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Preventing Shaken Baby Syndrome

The Virginia Department of Social Services has a new web page of resources for shaken baby syndrome. The site offers tips for preventing the serious, often fatal condition. And it offers advice for staying calm when your baby is driving you crazy. Probably not surprisingly, researchers found that a baby’s crying is often the trigger. My youngest son had colic for eight months, and I remember trying many of these techniques–for calming yourself when you can’t calm your baby.

Here’s the VDSS press release:

Richmond – The Virginia Department of Social Services’ Child Protective Services reported 45 founded cases involving children in the Commonwealth who died as a result of being violently shaken from 2001 to 2009.

Shaken Baby Syndrome, more recently known as Abusive Head Trauma, is a serious condition that can be fatal or leave devastating permanent injuries. A new Web page on the VDSS website offers information and assistance to parents and those who care for children.

“Our goal is prevention through education,” said VDSS Commissioner Martin Brown. “It’s critical that parents and caretakers understand just how much damage can result from shaking an infant and toddler. Likewise, we’re providing practical suggestions for recognizing and diffusing the stressors that put children and caretakers at risk.”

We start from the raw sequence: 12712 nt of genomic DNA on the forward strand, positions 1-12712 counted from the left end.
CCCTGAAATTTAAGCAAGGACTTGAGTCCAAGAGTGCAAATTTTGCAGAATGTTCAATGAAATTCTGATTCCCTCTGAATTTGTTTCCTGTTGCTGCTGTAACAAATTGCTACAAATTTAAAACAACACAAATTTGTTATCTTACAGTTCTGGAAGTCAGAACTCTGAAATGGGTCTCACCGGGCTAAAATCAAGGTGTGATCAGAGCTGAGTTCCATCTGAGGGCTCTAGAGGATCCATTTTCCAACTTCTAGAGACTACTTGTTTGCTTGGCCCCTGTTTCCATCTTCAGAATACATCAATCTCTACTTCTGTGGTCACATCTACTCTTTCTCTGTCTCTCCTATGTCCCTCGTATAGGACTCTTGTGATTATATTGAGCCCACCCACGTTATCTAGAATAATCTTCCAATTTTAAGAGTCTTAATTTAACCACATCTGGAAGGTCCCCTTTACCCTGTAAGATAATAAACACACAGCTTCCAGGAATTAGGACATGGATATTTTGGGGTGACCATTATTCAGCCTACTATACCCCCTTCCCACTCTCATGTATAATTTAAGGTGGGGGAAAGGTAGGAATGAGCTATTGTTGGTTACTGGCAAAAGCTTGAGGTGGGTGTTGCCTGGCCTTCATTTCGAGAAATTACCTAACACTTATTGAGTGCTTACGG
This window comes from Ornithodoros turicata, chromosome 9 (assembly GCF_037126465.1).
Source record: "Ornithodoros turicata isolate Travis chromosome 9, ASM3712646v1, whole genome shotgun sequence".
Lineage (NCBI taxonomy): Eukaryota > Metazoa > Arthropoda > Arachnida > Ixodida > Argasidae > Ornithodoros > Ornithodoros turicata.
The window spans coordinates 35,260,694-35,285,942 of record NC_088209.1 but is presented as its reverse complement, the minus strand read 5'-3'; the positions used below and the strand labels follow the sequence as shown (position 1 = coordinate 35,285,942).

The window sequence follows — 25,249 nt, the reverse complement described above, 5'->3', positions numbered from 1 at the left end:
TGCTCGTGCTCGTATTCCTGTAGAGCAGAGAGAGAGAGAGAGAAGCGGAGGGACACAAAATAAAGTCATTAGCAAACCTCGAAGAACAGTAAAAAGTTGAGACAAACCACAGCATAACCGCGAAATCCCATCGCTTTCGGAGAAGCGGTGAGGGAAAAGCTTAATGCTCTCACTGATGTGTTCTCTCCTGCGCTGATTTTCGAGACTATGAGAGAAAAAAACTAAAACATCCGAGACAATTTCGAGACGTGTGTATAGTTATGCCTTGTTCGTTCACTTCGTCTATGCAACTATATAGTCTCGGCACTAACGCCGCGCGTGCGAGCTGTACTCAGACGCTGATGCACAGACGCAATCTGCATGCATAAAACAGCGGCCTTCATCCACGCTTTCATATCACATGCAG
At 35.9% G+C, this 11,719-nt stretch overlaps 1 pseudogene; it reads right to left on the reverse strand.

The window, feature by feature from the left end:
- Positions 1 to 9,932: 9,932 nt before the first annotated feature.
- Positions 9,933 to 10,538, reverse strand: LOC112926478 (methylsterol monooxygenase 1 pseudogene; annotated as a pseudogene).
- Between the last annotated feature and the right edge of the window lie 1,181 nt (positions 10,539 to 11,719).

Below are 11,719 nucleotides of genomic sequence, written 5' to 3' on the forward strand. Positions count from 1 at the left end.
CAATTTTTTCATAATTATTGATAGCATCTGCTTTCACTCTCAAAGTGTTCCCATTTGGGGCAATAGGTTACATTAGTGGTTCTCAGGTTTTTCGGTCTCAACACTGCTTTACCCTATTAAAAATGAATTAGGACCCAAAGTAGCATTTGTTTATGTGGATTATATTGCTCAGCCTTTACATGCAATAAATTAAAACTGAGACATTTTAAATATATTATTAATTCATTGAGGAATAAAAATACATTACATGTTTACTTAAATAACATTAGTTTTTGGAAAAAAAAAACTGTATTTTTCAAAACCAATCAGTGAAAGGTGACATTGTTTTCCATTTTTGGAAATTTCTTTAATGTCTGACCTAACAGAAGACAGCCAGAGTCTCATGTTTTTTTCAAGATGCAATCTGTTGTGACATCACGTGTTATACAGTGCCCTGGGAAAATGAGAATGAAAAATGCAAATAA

The new Web page provides information on what can happen to a child when shaken, and offers an easy-to-download brochure with tips for soothing a crying child, phone numbers to call for help, and ways to reduce parental frustration.

“Research has identified crying as the number one trigger for shaking a baby or young child,” explained VDSS Director of Family Services Paul McWhinney. “Parents and caregivers don’t plan to do it. It can happen in an instant in a rash moment of stress, anger or agitation. The webpage offers resources and suggestions for coping with these stressors,” McWhinney said. Other common triggers include what the adult perceives as misbehavior and activities like toilet training or feeding.

Because of babies’ weak neck muscles and large head-to-body ratio, violent or sustained shaking can cause:

  • Seizures
  • Partial or total blindness
  • Learning and physical disabilities
  • Hearing and speech impairments
  • Cognitive disabilities
  • Cerebral palsy
  • Behavior disorders
  • Decreased level of consciousness and vomiting
  • Cessation of breathing and heartbeat
  • Extreme irritability
  • Limp arms and legs
  • Death

House Bill 411 was passed in this year’s General Assembly session, signed in to law by Governor Bob McDonnell and went into effect July 1. The law not only provides for the online information on the new webpage, but also calls for the distribution and availability of such information to foster and adoptive parents and the staffs of child day programs and children’s residential facilities.

“We want parents and caregivers to have more than information on what Shaken Baby Syndrome/Abusive Head Trauma is. We give them resources. We encourage them to make a plan in advance as to what they will do when tensions run high. Call a friend. Walk away for a few minutes after ensuring the baby is safe and secure. Take deep breaths. These are simple solutions, but they can save a child’s life. Remember, it’s more important to stay calm than to stop the crying,” McWhinney said.